TANZANIA (eTN) – Looking ahead to the forthcoming Africa Travel Association (ATA) Annual World Tourism Conference in Rwanda later this year, airlines flying within and outside the African continent are counted as the leading key partners to African tourism growth.
In collaboration with the Rwanda Development Board, the 41st ATA Congress is designed to set the tone for how tourism can be utilized as an engine for economic growth and job creation through innovative business models, new technologies, and strategic partnerships.
Airlines and aviation logistics managers across the world will be among key and invited speakers to discuss their views about the African skies and the role that airlines play to foster tourism development on this continent.
South African Airways (SAA) is on top, among the key players to African tourism through air connections between the continent and the key tourist markets across the world.
The South African Department of Transport says it is “looking closely” to see that African airlines dominate Africa’s air space.
SAA’s investment in aircraft is the target that the South African Department of Transport is looking at, to ensure that the airline contributes greatly to development of the African skies.
The airline is this year celebrating a decade of operations as a member of Star Alliance, the world’s longest-serving and most-experienced global airline alliance.
SAA was the first African airline to join the global network in 2006, providing other Alliance partners access to SAA’s extensive route network within South Africa and into the rest of the African continent.
“South African Airways gave Star Alliance a first and strategic/prominent foothold in Africa, which today is recognized as one of the most significant growth markets for international trade and aviation,” said Star Alliance Chief Executive Officer (CEO), Mark Schwab.
“We congratulate the airline on its 10-year anniversary as part of the Star Alliance family, thank its staff for serving Star Alliance customers well every day for a decade, and look forward to continued fruitful cooperation in the years to come.”
Ethiopian Airlines is Africa’s biggest and fastest-growing airline. Ethiopian Airlines’ CEO, Tewolde Gebremarian, said that Africa is the next and final frontier in globalization, adding that he wants to “see African aviation is growing very fast in line with the economic development of the continent.”
“Road transport is underdeveloped, railway transport is underdeveloped, the terrain of the continent is a challenge, so air transport is a key essential public service. And it has to be seen as such,” he added.
Ethiopian Airlines is the first airline company in Africa to have purchased Airbus A350 aircraft. It spent more than US$2 billion on the deal, which includes other smaller aircraft.
The airline’s Regional Manager in South Africa, Abel Alemu, was also quoted as saying the aircraft had been purchased as part of its strategy to stay competitive in the aviation market.
He said the Airbus A350 had new technology and was 25 percent more fuel efficient than other types of aircraft.
“One part of that strategy is fleet management, because when it comes to the aviation industry, aircraft is the major factor. If you have an efficient aircraft, it will contribute to costs and customer comfort,” said Alemu.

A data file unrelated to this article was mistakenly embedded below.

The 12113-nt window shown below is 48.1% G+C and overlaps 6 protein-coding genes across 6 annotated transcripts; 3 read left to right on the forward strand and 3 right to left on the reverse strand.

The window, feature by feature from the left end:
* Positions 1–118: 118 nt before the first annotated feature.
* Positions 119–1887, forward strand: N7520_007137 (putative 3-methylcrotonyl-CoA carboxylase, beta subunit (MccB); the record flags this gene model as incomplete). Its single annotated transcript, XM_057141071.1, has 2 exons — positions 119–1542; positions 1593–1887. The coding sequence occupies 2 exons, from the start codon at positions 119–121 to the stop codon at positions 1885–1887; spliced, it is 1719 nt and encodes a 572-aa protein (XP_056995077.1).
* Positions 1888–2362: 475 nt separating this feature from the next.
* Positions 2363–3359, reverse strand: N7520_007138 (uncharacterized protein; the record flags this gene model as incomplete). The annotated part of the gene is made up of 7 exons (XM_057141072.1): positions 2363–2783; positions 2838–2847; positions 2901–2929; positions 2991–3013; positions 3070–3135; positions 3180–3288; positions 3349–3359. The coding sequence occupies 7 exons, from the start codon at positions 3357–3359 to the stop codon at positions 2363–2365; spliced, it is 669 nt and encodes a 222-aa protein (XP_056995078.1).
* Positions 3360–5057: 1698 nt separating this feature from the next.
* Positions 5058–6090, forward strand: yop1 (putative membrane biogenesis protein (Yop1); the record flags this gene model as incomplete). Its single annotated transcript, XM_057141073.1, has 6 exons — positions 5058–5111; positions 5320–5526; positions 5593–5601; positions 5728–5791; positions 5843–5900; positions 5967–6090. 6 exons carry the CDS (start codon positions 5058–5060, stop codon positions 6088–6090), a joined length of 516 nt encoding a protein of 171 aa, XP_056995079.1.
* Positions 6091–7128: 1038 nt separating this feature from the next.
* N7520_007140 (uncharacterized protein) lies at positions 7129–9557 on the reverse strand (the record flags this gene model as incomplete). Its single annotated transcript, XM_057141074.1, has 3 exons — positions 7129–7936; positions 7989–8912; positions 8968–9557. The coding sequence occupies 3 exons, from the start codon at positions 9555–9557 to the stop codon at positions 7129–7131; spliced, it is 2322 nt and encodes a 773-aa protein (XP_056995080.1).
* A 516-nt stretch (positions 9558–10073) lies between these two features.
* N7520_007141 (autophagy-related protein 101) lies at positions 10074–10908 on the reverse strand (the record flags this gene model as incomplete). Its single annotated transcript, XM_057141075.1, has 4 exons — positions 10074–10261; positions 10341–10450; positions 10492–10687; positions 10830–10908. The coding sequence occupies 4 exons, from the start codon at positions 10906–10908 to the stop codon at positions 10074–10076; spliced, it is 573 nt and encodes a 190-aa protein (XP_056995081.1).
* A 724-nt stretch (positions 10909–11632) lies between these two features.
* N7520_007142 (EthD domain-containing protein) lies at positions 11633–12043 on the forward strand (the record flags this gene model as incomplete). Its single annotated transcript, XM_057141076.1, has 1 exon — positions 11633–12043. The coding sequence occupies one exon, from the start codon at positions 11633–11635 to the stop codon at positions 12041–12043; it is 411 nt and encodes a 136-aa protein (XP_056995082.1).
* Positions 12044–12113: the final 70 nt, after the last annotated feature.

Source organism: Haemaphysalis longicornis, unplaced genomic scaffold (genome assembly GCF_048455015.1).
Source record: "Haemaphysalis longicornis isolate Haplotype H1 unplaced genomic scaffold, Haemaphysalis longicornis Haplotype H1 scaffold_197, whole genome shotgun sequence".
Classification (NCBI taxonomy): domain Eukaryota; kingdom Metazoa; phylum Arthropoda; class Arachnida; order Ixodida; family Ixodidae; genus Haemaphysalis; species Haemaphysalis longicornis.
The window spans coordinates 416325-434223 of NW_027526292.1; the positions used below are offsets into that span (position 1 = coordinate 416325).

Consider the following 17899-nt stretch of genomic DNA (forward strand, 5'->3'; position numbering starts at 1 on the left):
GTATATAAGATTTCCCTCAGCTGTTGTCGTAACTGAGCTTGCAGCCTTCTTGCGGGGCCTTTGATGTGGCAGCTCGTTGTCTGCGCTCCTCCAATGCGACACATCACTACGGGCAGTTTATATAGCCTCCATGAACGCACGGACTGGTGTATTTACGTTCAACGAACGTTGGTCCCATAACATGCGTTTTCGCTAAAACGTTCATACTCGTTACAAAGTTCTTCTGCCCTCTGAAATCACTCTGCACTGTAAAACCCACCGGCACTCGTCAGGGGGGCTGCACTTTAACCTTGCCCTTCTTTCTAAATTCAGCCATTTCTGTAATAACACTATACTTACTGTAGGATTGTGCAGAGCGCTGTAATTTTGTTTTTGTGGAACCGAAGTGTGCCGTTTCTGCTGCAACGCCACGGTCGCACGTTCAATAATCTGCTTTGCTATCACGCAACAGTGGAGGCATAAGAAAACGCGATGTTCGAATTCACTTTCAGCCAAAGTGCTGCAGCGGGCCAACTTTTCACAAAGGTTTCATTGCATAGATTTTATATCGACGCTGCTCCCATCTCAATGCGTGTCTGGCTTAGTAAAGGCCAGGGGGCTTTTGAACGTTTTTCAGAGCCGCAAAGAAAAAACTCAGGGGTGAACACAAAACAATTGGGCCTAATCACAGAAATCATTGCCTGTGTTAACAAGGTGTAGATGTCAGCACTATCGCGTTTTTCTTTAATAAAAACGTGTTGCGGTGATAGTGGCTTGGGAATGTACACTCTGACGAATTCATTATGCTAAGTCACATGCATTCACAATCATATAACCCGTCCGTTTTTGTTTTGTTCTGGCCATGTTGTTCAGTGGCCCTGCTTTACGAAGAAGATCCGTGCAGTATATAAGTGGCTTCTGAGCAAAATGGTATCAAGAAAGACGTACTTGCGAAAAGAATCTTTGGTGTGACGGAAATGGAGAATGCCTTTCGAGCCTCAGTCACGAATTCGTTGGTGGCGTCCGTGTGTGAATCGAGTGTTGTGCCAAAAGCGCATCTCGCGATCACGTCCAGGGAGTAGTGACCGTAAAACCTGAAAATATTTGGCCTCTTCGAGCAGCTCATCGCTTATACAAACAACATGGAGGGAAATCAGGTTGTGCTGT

He said Ethiopian Airlines was 100 percent owned by the Ethiopian government, but run by professionals appointed by a board.
The airline flies to 92 destinations around the world and 52 in Africa. The airline recorded a $148 million profit in the year that ended June 2015.
The South African Department of Transport’s Acting Deputy Director-General, Johan Bierman, said Ethiopian Airlines’ investment meant African airlines would take up space on the continent’s aviation market instead of airlines from outside the continent.
Kenya Airways, during the month of August 2016, is increasing operations on its Nairobi to Amsterdam route. Overall frequency will increase from 7 to 9 weekly.
Operating a fleet of modern aircraft, Kenya Airways dominates the East African skies and provides an air link to West Africa, flying to key destinations there.
Kenya Airways, of which the government of Kenya is the largest shareholder with a 29.8 percent stake, is operating with modern aircraft with a fleet of 38 big airplanes flying in the East African region and other African skies.
The airline connects the Kenyan capital of Nairobi to big cities in Africa, the Middle East, China, India, and Europe. Kenya Airways is among the few and leading air carriers connecting the African continent to Europe and America, attracting tourists to East Africa.
The African Union (AU) Commission aims to establish a single African air transport market by 2017, but implementation of the Yamoussoukro Declaration, signed in 1999 to effect this, has been slow. African states prefer to sign bilateral agreements with Middle Eastern and European states instead of opening their airline markets to regional competition.
“There is no use in having a single African sky if you don’t have any aircraft to actually fly in it,” said Bierman. “We are looking at Kenya Airways in that regard. We are also looking closely at our own airline, SAA, to see what they can come up with. We are positive that we could (make this kind of investment) although that is not within the Department of Transport’s mandate,” he said.
Speaking at Indaba 2016 mid-this year, Derek Hanekom, South Africa’s Tourism Minister, said: “Air transport services remain a key constraint. Many major airlines fly to Africa from North America, Europe, and Asia. But, once visitors reach the continent, they encounter difficulties in traveling from country to country.”